It’s a complex occasion, this holiday of Thanksgiving we UUs in the U.S. celebrate. The story of the first Thanksgiving in Plymouth is one of the foundational myths of the American civil religion. It’s also foundational for us liberal religionists, tied as it is to those congregational forebears whose freely covenanted approach to building their religious communities inspired our Unitarian, and later Unitarian Universalist, approach to the religious life. And, it’s equally true that this story of the “Indians” sharing their bounty and breaking bread with the Pilgrims has too often been used to conceal a long and brutal history of genocide and cultural erasure of Native peoples and lifeways by European immigrants and their descendants. We ignore either side of these historical complexities at our peril.
That said, there is value in being reminded every year of the value to be found in giving thanks, in mindfully acknowledging our gratitude for the blessings in our lives. That value does not mean we ignore our struggles and hardships, but again to acknowledge both. So, in this time of Thanksgiving, I offer these poetic words from my colleague, Rev. Lynn Ungar, entitled “Thanksgiving“:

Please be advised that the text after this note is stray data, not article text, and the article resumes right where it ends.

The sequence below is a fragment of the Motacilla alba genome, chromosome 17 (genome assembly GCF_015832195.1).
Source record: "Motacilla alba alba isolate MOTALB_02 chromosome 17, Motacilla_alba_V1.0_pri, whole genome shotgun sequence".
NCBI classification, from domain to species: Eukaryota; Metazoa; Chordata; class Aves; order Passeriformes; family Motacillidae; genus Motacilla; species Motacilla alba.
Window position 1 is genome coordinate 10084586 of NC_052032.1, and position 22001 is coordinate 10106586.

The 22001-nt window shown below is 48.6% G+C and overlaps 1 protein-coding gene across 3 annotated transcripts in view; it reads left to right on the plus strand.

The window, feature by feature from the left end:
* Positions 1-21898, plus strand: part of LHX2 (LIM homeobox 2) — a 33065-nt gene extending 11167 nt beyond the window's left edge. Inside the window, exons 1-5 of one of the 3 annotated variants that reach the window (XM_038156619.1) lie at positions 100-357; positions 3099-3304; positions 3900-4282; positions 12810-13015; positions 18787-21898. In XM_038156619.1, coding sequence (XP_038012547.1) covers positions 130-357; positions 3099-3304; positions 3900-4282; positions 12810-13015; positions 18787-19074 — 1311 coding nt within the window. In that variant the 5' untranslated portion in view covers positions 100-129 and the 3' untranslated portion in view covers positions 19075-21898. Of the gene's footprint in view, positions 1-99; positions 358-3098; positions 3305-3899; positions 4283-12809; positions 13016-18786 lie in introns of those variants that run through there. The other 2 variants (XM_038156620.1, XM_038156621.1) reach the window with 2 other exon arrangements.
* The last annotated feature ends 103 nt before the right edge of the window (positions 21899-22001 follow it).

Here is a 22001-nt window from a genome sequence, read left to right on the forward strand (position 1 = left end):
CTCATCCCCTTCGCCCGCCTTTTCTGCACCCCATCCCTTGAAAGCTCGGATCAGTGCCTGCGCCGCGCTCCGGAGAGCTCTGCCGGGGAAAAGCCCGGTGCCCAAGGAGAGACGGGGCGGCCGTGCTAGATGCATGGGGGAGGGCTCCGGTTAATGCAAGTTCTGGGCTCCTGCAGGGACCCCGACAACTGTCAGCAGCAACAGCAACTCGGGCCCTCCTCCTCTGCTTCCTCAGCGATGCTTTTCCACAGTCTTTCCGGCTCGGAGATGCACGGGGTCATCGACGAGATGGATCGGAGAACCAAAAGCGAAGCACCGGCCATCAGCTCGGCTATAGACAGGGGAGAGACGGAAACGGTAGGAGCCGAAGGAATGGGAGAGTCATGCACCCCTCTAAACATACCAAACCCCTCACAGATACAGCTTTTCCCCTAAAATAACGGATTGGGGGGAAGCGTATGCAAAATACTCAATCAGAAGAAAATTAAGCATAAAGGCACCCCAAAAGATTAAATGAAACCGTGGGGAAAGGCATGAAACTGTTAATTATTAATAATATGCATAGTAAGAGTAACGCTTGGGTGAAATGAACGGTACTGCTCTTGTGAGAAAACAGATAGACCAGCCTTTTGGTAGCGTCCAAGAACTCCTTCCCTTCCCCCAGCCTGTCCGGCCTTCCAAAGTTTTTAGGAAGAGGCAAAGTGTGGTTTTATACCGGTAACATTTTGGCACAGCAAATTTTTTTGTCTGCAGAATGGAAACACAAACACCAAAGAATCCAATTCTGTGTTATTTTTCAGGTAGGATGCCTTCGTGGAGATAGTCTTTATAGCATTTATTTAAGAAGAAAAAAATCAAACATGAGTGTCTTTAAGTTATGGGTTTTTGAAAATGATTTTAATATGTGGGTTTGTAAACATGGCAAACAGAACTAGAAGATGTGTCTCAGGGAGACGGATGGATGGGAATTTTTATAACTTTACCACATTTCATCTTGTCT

I have been trying to read
the script cut in these hills—
a language carved in the shimmer of stubble
and the solid lines of soil, spoken
in the thud of apples falling
and the rasp of corn stalks finally bare.
The pheasants shout it with a rusty creak
as they gather in the fallen grain,
the blackbirds sing it
over their shoulders in parting,
and gold leaf illuminates the manuscript
where it is written in the trees.
Transcribed onto my human tongue
I believe it might sound like a lullaby,
or the simplest grace at table.
Across the gathering stillness
simply this: “For all that we have received,
dear God, make us truly grateful.”
In faith, Eric